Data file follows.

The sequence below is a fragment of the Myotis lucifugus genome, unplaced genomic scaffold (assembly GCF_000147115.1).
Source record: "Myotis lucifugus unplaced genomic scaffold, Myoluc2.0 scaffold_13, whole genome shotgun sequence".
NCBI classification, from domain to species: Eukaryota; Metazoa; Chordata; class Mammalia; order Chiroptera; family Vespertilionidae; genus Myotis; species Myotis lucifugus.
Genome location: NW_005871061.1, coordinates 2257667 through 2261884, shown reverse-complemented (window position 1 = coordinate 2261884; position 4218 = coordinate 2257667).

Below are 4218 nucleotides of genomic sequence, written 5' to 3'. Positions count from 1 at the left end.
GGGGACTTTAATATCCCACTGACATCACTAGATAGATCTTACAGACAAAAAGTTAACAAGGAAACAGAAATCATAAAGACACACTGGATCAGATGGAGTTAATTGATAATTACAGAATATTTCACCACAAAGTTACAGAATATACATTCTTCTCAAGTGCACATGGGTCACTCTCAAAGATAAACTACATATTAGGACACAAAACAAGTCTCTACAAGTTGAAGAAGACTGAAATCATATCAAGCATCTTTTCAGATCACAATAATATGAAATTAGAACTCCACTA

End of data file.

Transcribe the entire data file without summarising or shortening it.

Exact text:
The sequence below is a fragment of the Myotis lucifugus genome, unplaced genomic scaffold (assembly GCF_000147115.1).
Source record: "Myotis lucifugus unplaced genomic scaffold, Myoluc2.0 scaffold_13, whole genome shotgun sequence".
NCBI classification, from domain to species: Eukaryota; Metazoa; Chordata; class Mammalia; order Chiroptera; family Vespertilionidae; genus Myotis; species Myotis lucifugus.
Genome location: NW_005871061.1, coordinates 2257667 through 2261884, shown reverse-complemented (window position 1 = coordinate 2261884; position 4218 = coordinate 2257667).

Below are 4218 nucleotides of genomic sequence, written 5' to 3'. Positions count from 1 at the left end.
GGGGACTTTAATATCCCACTGACATCACTAGATAGATCTTACAGACAAAAAGTTAACAAGGAAACAGAAATCATAAAGACACACTGGATCAGATGGAGTTAATTGATAATTACAGAATATTTCACCACAAAGTTACAGAATATACATTCTTCTCAAGTGCACATGGGTCACTCTCAAAGATAAACTACATATTAGGACACAAAACAAGTCTCTACAAGTTGAAGAAGACTGAAATCATATCAAGCATCTTTTCAGATCACAATAATATGAAATTAGAACTCCACTA